For lake dwellers, summers in the South bring longer, warmer days for enjoying the recreation and beauty of our lakes, enabling us to enjoy this season to its fullest. In turn, summer days also bring hot temperatures, leading to increased energy use as we cool our homes.
Did you know there are ways to cut energy costs while keeping your home comfortable in the summer months and year-round? Heat pumps, an all-electric version of heating, ventilating and air conditioning (HVAC) systems, are the most advanced and efficient way for residents to keep their homes comfortable throughout the year with heating and cooling controls.
How does a heat pump work?
Heat pumps are all-electric HVAC units that transfer air thermal energy, “heat” opposite to the direction to normal heat flow by absorbing heat from a cold space and releasing it to a warmer one, and vice-versa.
“Most people think an air conditioning unit puts cold air inside your home. In fact, it is actually removing heat from your home, which in turn cools down the interior of your home,” said Jim Goolsby, a residential energy specialist for Alabama Power.
Heat pumps look and feel like a general air conditioning unit, however the technology around them creates an energy-efficient system for transferring heat in the home. A heat pump transfers the heat from outside the home to the air inside the home. As the air travels through the heat pump, a coolant on the coils of the equipment extracts the heat from the air, creating warmer or cooler temperatures depending on the flow of air.
“There is always heat in the air,” explained Goolsby. “It may feel cold outside to you but there is still heat in the air. We use that heat to heat and cool your home. Similarly, that’s why the air coming out of the unit feels hot outside your home. We are removing the heat from the air inside your home and blowing it outside.”
The flow of heat transfer depends on the setting the customer has selected. When set to heat, the heat is transferred into the home. When set to cool, the system is reversed to remove the heat.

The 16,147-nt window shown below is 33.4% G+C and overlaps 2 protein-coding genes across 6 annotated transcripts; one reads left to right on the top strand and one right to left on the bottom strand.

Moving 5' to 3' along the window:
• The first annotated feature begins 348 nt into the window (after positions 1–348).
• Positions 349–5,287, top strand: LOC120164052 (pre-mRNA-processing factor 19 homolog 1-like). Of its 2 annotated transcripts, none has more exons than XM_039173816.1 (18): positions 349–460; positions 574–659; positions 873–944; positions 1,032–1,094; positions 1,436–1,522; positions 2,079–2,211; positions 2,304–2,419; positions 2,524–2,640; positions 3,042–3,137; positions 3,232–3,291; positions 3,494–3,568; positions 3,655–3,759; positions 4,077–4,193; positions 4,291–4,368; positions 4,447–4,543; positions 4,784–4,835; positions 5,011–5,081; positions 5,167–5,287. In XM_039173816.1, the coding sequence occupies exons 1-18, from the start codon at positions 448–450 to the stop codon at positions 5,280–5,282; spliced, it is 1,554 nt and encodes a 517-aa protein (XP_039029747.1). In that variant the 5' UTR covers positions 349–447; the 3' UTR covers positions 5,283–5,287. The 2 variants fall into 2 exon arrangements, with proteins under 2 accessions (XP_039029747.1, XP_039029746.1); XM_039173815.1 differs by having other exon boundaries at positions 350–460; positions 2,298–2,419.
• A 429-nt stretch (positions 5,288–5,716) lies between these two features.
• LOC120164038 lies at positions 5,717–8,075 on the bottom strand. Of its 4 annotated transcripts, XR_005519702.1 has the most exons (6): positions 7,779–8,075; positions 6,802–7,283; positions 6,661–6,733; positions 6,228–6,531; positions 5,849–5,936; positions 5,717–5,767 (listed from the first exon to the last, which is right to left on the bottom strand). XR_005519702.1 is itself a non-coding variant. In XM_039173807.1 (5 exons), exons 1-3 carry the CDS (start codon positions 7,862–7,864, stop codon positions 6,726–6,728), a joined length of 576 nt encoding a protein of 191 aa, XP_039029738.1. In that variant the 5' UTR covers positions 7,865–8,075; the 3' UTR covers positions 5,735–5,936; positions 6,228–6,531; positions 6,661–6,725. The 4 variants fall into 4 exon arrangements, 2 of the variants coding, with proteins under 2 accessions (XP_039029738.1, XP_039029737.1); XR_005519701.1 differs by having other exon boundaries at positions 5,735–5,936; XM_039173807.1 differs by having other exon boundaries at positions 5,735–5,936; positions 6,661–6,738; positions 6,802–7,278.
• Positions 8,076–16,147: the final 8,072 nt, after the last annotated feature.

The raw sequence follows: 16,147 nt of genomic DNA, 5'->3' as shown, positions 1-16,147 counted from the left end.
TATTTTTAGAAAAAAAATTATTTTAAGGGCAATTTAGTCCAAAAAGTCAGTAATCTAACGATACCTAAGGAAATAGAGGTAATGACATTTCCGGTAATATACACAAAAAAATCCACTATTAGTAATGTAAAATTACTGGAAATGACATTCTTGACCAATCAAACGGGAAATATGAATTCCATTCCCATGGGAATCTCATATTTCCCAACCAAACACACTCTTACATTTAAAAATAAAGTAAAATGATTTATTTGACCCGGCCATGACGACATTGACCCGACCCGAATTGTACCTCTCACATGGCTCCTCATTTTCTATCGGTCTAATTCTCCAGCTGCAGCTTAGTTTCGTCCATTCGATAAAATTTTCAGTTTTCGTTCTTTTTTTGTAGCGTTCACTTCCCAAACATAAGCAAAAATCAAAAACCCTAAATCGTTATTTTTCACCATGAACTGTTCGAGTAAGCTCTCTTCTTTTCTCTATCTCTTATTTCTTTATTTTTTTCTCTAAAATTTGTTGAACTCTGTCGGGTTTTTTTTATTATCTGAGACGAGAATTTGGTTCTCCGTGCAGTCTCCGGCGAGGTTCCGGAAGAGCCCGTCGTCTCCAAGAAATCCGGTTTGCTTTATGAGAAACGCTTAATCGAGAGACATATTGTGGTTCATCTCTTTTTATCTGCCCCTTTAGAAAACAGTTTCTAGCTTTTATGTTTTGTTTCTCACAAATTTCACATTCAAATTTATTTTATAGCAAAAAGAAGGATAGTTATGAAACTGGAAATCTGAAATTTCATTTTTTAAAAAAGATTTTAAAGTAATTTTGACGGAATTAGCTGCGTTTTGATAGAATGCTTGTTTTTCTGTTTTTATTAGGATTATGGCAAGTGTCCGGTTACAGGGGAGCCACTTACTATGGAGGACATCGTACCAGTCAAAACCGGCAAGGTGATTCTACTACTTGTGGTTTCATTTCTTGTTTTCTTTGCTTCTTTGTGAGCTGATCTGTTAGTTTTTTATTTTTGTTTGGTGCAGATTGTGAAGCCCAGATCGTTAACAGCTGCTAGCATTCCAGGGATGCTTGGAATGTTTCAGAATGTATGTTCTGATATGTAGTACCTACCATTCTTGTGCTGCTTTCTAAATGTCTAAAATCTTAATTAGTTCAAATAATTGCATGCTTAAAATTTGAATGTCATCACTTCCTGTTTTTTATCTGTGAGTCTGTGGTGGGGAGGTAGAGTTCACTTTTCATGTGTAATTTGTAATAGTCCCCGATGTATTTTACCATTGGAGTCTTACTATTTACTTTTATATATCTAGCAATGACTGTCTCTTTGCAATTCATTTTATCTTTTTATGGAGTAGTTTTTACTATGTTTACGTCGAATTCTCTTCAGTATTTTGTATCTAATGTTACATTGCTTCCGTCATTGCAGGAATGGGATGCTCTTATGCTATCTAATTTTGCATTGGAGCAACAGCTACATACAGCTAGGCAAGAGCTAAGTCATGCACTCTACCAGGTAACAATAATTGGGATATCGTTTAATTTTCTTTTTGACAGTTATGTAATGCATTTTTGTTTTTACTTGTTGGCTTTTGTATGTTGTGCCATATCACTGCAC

Heat pumps are energy efficient and can help customers save on their energy costs.
“It’s much less expensive to transfer heat than it is to create it,” said Goolsby.
Heat pumps boast many advantages including durability and design options for residents. On average, heat pumps last 15-20 years in the Southeast.
Unlike a gas system, such as a furnace, heat pumps can be placed at any location in the interior of the home because they do not require ventilation.
“These are especially helpful when customers are building homes. Heat pumps don’t use flames or fumes, which means customers have more design options,” said Starla Curry-Hilliard, a market specialist with Alabama Power.
What is the best heat pump for your home?
“Each customer is unique and each home is unique. There are many choices for customers and even variations of heat pumps that can better serve each customer,” said Goolsby.
Air-source heat pump
The air-source heat pump is the most common electric heat pump. It uses an outdoor unit and outside air to transfer the heat. The outdoor/indoor unit is connected by copper tubing.
Geothermal heat pump
A geothermal heat pump uses the near-constant temperature of the earth or water for its heat source. It uses special water piping and the earth to transfer heat by extending to a depth of ground or water source that has a consistent temperature. Instead of air, a geothermal pump uses this source to drive the heating and cooling system.
Dual-fuel (hybrid) heat pump
A dual-fuel (hybrid) heat pump combines electric and gas systems. On colder days, the furnace supplements the electric system for heating needs. This heat pump is a good choice for customers who have an existing furnace that’s functioning properly by combining it with secondary heat or an auxiliary heat source with a new, high-efficiency electric heat pump.